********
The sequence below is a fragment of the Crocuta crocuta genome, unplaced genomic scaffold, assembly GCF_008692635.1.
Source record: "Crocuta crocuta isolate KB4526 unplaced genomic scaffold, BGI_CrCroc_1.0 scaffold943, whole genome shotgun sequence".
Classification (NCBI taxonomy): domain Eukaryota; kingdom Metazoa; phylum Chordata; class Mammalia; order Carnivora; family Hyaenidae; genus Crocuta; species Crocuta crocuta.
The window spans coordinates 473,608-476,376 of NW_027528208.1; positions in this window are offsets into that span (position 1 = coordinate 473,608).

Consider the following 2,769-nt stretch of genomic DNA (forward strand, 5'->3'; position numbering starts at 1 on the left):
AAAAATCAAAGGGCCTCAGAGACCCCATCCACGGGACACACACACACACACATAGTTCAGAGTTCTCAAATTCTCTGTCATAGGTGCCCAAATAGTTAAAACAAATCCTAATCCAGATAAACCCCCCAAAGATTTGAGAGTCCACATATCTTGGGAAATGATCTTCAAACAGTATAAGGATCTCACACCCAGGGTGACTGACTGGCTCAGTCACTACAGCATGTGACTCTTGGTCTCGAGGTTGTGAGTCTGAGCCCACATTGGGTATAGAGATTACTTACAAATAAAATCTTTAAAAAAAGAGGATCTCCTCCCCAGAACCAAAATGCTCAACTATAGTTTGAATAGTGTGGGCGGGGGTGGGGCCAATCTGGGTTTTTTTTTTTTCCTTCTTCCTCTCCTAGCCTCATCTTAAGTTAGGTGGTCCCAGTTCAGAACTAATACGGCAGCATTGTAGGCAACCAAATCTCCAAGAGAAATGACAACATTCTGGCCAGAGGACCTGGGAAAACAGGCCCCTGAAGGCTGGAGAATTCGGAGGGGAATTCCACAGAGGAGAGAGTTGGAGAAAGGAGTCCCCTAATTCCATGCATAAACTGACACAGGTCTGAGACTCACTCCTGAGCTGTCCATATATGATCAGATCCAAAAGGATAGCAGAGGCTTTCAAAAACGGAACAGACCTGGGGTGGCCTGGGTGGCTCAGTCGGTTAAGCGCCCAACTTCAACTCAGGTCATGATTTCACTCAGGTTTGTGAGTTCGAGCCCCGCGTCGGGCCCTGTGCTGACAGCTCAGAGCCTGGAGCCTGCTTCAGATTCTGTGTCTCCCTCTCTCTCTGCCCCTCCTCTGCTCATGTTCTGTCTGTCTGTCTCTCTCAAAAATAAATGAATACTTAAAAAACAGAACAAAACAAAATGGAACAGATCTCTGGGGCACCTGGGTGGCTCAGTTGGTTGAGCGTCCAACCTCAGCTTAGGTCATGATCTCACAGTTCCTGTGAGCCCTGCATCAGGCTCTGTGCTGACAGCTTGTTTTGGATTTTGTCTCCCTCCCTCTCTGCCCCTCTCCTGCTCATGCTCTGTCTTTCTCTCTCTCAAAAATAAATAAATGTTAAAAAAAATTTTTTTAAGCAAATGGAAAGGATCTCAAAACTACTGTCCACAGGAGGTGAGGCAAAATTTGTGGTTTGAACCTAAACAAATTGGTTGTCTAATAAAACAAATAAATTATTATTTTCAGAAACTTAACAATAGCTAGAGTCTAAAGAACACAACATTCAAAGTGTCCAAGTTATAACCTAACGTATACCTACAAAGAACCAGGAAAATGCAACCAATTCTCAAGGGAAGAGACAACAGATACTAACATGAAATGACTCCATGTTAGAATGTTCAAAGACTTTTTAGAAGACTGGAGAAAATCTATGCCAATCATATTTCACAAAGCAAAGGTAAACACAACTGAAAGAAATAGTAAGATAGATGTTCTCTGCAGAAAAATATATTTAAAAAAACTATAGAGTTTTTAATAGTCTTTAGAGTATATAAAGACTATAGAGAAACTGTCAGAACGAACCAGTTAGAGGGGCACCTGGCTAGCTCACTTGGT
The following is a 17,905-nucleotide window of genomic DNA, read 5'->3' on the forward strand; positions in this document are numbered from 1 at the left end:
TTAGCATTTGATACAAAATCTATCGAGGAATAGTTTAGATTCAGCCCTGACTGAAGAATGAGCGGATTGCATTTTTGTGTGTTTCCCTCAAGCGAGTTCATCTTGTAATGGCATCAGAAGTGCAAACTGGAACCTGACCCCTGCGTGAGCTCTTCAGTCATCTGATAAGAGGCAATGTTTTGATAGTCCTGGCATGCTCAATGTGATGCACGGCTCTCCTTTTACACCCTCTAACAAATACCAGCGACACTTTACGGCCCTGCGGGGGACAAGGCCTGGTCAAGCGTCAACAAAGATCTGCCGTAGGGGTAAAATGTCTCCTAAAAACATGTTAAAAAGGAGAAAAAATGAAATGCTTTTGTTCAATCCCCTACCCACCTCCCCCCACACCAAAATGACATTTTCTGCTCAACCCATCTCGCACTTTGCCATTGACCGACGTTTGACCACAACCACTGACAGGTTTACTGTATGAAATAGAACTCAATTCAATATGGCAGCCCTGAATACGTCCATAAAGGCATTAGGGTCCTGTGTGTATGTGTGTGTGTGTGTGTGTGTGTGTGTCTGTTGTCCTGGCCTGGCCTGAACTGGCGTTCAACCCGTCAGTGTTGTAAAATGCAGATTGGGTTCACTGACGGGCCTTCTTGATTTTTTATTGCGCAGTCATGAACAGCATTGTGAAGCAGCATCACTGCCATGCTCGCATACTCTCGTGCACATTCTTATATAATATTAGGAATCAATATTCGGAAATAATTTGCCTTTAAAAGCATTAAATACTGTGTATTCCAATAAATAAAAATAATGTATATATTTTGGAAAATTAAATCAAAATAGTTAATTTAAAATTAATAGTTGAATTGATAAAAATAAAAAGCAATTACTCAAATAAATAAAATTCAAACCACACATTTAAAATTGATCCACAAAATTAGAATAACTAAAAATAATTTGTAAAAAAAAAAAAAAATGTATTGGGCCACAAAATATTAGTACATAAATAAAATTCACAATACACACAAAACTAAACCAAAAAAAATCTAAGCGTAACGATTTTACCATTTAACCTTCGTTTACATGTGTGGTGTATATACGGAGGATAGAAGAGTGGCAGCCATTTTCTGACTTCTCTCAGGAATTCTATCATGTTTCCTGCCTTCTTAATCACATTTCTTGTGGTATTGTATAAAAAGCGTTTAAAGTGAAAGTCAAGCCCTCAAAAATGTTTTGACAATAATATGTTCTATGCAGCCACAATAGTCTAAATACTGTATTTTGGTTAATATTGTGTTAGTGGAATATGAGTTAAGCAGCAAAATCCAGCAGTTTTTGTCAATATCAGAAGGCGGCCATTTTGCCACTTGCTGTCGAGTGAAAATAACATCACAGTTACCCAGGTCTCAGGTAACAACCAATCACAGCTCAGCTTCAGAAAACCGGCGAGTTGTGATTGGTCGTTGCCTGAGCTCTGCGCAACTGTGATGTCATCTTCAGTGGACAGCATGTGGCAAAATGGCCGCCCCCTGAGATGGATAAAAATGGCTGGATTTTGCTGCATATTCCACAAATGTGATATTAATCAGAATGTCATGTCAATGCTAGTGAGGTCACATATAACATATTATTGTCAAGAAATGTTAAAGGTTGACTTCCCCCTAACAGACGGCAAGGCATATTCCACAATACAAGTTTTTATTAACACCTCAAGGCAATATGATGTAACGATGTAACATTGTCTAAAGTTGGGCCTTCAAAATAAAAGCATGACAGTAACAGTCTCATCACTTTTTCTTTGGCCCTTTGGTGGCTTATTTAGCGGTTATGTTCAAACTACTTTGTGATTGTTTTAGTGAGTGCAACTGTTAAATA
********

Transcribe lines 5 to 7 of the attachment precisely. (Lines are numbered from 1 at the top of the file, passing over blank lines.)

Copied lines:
Consider the following 2,769-nt stretch of genomic DNA (forward strand, 5'->3'; position numbering starts at 1 on the left):
AAAAATCAAAGGGCCTCAGAGACCCCATCCACGGGACACACACACACACACATAGTTCAGAGTTCTCAAATTCTCTGTCATAGGTGCCCAAATAGTTAAAACAAATCCTAATCCAGATAAACCCCCCAAAGATTTGAGAGTCCACATATCTTGGGAAATGATCTTCAAACAGTATAAGGATCTCACACCCAGGGTGACTGACTGGCTCAGTCACTACAGCATGTGACTCTTGGTCTCGAGGTTGTGAGTCTGAGCCCACATTGGGTATAGAGATTACTTACAAATAAAATCTTTAAAAAAAGAGGATCTCCTCCCCAGAACCAAAATGCTCAACTATAGTTTGAATAGTGTGGGCGGGGGTGGGGCCAATCTGGGTTTTTTTTTTTTCCTTCTTCCTCTCCTAGCCTCATCTTAAGTTAGGTGGTCCCAGTTCAGAACTAATACGGCAGCATTGTAGGCAACCAAATCTCCAAGAGAAATGACAACATTCTGGCCAGAGGACCTGGGAAAACAGGCCCCTGAAGGCTGGAGAATTCGGAGGGGAATTCCACAGAGGAGAGAGTTGGAGAAAGGAGTCCCCTAATTCCATGCATAAACTGACACAGGTCTGAGACTCACTCCTGAGCTGTCCATATATGATCAGATCCAAAAGGATAGCAGAGGCTTTCAAAAACGGAACAGACCTGGGGTGGCCTGGGTGGCTCAGTCGGTTAAGCGCCCAACTTCAACTCAGGTCATGATTTCACTCAGGTTTGTGAGTTCGAGCCCCGCGTCGGGCCCTGTGCTGACAGCTCAGAGCCTGGAGCCTGCTTCAGATTCTGTGTCTCCCTCTCTCTCTGCCCCTCCTCTGCTCATGTTCTGTCTGTCTGTCTCTCTCAAAAATAAATGAATACTTAAAAAACAGAACAAAACAAAATGGAACAGATCTCTGGGGCACCTGGGTGGCTCAGTTGGTTGAGCGTCCAACCTCAGCTTAGGTCATGATCTCACAGTTCCTGTGAGCCCTGCATCAGGCTCTGTGCTGACAGCTTGTTTTGGATTTTGTCTCCCTCCCTCTCTGCCCCTCTCCTGCTCATGCTCTGTCTTTCTCTCTCTCAAAAATAAATAAATGTTAAAAAAAATTTTTTTAAGCAAATGGAAAGGATCTCAAAACTACTGTCCACAGGAGGTGAGGCAAAATTTGTGGTTTGAACCTAAACAAATTGGTTGTCTAATAAAACAAATAAATTATTATTTTCAGAAACTTAACAATAGCTAGAGTCTAAAGAACACAACATTCAAAGTGTCCAAGTTATAACCTAACGTATACCTACAAAGAACCAGGAAAATGCAACCAATTCTCAAGGGAAGAGACAACAGATACTAACATGAAATGACTCCATGTTAGAATGTTCAAAGACTTTTTAGAAGACTGGAGAAAATCTATGCCAATCATATTTCACAAAGCAAAGGTAAACACAACTGAAAGAAATAGTAAGATAGATGTTCTCTGCAGAAAAATATATTTAAAAAAACTATAGAGTTTTTAATAGTCTTTAGAGTATATAAAGACTATAGAGAAACTGTCAGAACGAACCAGTTAGAGGGGCACCTGGCTAGCTCACTTGGT
The following is a 17,905-nucleotide window of genomic DNA, read 5'->3' on the forward strand; positions in this document are numbered from 1 at the left end: